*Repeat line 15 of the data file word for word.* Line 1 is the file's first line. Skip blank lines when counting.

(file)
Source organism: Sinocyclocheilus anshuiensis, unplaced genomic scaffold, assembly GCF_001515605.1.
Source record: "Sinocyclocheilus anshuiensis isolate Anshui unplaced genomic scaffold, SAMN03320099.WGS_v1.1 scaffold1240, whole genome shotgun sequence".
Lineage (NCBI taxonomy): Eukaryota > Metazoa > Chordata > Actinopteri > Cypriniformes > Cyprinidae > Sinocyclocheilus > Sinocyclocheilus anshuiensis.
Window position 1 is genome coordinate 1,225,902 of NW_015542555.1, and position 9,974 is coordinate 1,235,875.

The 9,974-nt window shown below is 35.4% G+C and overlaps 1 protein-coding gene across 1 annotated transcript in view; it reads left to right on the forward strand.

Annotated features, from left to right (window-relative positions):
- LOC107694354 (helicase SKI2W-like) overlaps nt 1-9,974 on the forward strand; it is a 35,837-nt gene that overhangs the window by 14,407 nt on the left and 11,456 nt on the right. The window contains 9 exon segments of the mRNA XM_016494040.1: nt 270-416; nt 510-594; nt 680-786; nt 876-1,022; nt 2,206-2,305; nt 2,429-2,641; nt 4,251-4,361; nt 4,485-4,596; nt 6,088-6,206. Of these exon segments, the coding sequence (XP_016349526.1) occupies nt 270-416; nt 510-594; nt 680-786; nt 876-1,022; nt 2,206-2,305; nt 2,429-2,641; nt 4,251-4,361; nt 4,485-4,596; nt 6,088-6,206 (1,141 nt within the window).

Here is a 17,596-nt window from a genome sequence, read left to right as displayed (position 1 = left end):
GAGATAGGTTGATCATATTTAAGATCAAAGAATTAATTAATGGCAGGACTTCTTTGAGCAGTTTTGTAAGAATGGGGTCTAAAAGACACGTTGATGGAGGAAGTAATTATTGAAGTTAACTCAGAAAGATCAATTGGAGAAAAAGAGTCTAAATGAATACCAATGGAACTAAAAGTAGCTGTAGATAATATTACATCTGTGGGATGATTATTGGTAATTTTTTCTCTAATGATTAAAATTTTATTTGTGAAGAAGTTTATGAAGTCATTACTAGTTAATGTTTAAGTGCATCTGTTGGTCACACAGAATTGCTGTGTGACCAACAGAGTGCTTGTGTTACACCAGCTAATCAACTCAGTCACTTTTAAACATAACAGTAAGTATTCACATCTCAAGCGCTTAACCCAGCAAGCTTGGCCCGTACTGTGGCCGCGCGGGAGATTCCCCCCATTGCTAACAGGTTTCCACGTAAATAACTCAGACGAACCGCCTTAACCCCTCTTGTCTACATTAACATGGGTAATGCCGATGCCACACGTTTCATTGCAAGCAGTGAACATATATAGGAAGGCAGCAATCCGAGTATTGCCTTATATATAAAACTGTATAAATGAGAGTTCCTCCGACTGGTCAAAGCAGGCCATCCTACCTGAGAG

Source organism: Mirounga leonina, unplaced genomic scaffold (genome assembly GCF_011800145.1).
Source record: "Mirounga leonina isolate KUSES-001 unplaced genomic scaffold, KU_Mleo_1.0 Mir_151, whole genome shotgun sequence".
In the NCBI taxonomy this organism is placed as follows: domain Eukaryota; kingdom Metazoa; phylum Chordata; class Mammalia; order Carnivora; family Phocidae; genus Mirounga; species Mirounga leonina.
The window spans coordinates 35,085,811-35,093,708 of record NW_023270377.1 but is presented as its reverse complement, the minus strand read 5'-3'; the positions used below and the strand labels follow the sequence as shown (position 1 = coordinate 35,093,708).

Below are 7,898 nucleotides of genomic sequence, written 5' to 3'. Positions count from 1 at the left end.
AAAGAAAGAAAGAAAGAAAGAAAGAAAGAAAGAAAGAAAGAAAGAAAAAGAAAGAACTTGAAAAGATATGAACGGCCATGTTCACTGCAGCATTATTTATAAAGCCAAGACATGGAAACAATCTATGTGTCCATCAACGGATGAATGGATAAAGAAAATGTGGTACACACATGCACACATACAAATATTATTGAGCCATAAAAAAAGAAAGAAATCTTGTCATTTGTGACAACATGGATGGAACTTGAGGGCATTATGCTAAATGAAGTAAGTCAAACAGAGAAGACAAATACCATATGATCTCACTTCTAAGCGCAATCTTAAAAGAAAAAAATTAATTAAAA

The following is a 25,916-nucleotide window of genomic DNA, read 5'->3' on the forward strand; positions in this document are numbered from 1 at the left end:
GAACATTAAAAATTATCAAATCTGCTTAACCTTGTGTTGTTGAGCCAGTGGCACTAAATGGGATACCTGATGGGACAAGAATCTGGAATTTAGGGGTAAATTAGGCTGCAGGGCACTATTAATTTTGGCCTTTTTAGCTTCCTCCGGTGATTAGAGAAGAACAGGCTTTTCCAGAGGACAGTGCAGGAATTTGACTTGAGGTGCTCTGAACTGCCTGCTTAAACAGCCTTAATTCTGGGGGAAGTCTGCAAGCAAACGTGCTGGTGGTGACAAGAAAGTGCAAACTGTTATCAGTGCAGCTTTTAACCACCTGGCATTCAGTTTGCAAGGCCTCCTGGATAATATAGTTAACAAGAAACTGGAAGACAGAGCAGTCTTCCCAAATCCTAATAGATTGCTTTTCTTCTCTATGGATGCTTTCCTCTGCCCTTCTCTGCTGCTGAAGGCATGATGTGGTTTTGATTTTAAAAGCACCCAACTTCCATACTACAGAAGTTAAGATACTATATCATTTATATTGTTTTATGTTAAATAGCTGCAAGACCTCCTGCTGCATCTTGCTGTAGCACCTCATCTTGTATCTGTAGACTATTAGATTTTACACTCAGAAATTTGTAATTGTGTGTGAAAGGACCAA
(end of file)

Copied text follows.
AAAGAAAGAAAGAAAGAAAGAAAGAAAGAAAGAAAGAAAGAAAGAAAAAGAAAGAACTTGAAAAGATATGAACGGCCATGTTCACTGCAGCATTATTTATAAAGCCAAGACATGGAAACAATCTATGTGTCCATCAACGGATGAATGGATAAAGAAAATGTGGTACACACATGCACACATACAAATATTATTGAGCCATAAAAAAAGAAAGAAATCTTGTCATTTGTGACAACATGGATGGAACTTGAGGGCATTATGCTAAATGAAGTAAGTCAAACAGAGAAGACAAATACCATATGATCTCACTTCTAAGCGCAATCTTAAAAGAAAAAAATTAATTAAAA